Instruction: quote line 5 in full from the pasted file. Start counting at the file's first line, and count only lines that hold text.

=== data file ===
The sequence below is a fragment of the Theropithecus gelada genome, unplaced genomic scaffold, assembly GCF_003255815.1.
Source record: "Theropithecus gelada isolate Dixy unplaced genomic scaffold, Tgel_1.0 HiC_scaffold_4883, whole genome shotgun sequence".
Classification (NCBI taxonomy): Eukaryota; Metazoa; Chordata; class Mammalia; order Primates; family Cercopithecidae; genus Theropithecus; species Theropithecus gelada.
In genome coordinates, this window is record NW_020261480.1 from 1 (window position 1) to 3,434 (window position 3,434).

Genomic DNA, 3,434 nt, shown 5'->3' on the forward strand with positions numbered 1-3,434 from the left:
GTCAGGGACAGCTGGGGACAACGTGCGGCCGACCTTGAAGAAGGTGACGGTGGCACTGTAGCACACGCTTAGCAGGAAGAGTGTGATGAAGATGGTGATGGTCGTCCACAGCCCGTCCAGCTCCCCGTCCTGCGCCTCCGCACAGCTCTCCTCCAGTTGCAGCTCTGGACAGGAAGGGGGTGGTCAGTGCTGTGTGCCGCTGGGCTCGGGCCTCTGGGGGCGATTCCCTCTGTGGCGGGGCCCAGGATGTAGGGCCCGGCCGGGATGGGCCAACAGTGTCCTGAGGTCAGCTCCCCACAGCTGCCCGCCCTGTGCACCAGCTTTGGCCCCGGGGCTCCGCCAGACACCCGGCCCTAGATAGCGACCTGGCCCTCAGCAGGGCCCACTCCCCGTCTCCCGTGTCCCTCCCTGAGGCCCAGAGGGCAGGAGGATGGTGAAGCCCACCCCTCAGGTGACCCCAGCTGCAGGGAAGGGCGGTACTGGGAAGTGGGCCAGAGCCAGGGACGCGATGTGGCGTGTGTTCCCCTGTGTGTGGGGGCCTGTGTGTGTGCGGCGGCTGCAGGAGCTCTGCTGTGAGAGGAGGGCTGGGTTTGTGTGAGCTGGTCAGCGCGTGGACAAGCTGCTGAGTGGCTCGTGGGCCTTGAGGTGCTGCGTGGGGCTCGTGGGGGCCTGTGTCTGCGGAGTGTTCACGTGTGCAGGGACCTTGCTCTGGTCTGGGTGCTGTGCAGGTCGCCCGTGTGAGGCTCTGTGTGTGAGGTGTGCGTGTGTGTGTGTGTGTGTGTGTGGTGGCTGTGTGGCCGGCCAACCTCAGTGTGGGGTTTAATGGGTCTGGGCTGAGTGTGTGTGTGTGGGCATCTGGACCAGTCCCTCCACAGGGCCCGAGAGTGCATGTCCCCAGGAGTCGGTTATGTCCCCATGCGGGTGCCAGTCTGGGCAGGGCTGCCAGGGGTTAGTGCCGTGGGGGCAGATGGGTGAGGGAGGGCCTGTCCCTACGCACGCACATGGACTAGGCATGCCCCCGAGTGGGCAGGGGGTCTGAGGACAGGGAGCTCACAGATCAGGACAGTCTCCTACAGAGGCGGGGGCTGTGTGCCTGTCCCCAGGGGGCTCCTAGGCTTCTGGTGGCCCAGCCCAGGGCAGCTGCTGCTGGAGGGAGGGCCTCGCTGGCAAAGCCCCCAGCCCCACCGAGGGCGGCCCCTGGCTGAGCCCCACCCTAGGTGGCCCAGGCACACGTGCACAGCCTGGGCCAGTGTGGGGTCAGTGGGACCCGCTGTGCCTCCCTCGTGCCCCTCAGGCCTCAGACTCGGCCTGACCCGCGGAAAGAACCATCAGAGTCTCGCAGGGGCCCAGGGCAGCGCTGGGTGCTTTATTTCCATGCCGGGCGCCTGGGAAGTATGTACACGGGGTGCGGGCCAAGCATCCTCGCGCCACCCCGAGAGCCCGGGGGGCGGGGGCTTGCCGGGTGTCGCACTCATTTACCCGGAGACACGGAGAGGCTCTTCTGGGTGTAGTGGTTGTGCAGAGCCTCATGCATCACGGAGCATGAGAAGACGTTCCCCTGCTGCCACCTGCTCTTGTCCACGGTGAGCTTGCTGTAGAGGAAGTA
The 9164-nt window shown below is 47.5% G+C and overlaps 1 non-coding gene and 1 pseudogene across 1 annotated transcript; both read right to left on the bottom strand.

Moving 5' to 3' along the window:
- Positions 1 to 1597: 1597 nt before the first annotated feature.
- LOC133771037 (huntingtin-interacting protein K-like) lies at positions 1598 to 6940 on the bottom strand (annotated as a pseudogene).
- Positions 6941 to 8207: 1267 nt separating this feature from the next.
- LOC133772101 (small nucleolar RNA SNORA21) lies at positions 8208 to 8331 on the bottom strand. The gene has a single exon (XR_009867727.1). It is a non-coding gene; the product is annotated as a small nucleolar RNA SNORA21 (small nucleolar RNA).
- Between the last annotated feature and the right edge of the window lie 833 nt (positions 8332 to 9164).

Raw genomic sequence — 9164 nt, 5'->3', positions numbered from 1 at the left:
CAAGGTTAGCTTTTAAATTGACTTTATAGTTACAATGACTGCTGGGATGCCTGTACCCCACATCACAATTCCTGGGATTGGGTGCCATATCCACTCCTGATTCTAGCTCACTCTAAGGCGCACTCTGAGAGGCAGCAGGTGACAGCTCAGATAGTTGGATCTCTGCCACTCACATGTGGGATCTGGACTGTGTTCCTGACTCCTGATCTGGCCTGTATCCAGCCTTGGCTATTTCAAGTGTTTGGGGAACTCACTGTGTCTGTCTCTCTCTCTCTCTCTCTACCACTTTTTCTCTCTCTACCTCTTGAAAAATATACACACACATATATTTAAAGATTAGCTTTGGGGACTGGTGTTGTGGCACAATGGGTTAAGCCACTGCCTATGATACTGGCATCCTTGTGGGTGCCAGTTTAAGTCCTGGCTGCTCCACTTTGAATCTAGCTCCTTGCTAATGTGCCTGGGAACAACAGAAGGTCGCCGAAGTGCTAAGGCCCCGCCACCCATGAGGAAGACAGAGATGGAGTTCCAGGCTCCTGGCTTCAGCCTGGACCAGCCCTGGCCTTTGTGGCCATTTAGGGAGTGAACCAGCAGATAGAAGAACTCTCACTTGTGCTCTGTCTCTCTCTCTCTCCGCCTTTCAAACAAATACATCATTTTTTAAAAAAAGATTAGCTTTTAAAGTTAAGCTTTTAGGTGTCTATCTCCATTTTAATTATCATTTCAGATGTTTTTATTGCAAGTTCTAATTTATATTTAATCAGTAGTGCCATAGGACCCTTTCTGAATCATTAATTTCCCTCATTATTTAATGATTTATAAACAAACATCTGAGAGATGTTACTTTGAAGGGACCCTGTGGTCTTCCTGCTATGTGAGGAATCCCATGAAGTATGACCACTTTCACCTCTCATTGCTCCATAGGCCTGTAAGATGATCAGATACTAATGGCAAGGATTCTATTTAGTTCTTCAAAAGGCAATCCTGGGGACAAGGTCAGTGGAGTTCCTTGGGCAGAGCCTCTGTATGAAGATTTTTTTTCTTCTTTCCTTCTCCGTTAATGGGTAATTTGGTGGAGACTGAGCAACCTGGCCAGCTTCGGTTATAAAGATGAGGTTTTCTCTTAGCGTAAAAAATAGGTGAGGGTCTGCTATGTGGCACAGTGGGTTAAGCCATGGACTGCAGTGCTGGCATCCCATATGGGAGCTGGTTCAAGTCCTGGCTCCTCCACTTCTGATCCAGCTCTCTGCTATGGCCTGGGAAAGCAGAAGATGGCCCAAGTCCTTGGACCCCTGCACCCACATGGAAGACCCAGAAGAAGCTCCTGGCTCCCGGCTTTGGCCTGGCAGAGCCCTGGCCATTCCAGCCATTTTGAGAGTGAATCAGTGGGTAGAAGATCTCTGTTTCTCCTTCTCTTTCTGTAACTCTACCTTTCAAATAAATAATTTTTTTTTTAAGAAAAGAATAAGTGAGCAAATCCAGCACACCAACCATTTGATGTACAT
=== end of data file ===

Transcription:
Genomic DNA, 3,434 nt, shown 5'->3' on the forward strand with positions numbered 1-3,434 from the left: